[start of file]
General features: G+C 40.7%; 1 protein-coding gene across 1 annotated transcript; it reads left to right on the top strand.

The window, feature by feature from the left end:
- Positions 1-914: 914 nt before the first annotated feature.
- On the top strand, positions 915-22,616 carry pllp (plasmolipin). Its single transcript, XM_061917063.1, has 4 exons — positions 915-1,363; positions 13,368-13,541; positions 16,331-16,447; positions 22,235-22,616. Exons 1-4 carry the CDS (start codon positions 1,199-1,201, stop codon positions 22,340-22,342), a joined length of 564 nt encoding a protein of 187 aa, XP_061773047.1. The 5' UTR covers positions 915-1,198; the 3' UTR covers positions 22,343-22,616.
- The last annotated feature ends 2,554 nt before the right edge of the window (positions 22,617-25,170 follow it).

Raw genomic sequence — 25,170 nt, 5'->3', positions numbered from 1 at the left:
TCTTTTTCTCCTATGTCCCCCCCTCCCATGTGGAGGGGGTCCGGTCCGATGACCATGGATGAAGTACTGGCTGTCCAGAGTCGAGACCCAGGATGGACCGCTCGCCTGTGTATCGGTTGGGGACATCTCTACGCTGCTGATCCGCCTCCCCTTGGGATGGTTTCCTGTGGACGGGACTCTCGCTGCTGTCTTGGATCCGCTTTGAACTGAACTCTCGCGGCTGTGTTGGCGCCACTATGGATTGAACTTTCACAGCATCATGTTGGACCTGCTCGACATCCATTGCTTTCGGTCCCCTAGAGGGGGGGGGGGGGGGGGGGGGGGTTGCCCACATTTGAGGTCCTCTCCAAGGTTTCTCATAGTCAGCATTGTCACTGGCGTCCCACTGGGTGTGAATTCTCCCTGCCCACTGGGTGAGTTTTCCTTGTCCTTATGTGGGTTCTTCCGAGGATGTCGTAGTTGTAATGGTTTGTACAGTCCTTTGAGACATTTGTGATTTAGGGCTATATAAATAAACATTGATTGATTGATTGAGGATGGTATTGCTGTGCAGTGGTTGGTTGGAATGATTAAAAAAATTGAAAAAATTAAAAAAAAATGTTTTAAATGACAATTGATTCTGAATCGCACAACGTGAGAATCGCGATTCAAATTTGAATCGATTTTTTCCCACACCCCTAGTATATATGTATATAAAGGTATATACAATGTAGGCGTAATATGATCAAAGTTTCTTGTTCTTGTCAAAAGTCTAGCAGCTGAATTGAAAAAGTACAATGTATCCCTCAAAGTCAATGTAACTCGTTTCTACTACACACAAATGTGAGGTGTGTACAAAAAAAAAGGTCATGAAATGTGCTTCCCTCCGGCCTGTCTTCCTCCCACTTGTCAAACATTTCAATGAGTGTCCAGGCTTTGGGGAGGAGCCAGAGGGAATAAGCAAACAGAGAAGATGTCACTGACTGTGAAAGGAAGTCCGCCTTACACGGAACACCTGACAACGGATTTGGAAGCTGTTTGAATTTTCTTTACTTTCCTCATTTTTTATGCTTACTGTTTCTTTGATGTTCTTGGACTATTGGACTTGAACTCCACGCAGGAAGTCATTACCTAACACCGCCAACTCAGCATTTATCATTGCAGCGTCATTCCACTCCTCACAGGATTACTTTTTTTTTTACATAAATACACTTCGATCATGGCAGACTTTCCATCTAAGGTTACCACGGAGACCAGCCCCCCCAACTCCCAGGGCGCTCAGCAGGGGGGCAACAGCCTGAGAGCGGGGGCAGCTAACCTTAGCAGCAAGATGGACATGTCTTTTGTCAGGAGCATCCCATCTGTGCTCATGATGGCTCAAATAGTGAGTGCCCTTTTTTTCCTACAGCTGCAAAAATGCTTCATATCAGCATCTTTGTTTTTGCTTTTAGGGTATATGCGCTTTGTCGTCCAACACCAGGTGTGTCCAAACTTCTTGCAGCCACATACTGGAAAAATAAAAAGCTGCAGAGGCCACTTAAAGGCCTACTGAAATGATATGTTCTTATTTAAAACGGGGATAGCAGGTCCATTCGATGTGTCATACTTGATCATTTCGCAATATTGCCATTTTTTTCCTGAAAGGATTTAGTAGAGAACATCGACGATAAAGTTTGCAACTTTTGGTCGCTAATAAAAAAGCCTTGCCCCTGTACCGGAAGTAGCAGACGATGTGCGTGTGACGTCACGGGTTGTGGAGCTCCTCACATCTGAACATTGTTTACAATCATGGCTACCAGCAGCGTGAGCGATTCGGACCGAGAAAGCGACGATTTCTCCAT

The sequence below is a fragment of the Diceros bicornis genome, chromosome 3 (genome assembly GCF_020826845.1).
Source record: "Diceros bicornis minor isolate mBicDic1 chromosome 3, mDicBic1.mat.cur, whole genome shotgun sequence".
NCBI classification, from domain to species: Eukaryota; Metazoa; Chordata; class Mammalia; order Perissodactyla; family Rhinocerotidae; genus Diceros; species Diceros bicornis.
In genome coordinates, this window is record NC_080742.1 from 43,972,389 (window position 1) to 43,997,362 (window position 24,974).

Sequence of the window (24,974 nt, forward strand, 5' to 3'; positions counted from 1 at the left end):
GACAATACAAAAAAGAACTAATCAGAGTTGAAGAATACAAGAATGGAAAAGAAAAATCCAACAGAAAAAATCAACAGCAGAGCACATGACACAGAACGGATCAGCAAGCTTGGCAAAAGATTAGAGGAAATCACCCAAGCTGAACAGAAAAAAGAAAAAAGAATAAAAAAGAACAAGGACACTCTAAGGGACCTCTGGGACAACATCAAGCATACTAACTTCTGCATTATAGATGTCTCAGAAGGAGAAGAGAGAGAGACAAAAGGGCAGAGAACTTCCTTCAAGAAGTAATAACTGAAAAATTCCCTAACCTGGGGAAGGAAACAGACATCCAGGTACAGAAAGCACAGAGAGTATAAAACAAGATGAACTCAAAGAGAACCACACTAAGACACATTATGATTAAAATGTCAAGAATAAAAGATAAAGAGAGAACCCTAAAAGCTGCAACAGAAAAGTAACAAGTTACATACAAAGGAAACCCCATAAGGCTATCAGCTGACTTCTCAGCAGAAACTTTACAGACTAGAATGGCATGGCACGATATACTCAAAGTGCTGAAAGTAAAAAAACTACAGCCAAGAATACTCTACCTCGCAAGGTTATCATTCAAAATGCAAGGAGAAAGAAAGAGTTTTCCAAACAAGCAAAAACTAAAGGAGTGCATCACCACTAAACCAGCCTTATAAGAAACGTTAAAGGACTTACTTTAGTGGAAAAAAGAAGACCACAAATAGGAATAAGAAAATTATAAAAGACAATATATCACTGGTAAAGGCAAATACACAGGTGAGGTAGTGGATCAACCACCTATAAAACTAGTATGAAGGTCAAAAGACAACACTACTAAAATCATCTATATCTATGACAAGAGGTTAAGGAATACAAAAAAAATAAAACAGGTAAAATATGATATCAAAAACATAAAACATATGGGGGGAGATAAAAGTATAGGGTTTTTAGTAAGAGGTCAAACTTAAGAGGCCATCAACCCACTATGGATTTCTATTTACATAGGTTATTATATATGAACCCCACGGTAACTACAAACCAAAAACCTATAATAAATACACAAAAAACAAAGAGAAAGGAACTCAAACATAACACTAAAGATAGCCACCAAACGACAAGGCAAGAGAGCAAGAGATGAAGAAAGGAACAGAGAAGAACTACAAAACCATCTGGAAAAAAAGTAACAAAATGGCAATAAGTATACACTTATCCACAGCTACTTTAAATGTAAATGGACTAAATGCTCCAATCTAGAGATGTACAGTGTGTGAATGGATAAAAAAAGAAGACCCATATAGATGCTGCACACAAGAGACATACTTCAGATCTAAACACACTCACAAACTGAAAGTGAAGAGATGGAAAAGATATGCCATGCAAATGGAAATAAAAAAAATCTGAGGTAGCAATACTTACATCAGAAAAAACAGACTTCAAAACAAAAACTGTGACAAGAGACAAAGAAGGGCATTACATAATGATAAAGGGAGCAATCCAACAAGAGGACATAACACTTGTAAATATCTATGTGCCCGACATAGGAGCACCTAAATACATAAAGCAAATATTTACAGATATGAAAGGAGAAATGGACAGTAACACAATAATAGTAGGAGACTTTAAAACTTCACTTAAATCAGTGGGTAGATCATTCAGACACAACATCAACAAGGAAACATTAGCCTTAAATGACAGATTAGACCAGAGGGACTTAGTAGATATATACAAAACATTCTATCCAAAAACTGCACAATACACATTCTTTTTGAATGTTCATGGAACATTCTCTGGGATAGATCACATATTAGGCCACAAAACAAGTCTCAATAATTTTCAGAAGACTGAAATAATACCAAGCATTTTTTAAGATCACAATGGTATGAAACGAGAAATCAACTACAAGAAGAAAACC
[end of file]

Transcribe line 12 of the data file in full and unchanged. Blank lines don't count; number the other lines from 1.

Sequence of the window (24,974 nt, forward strand, 5' to 3'; positions counted from 1 at the left end):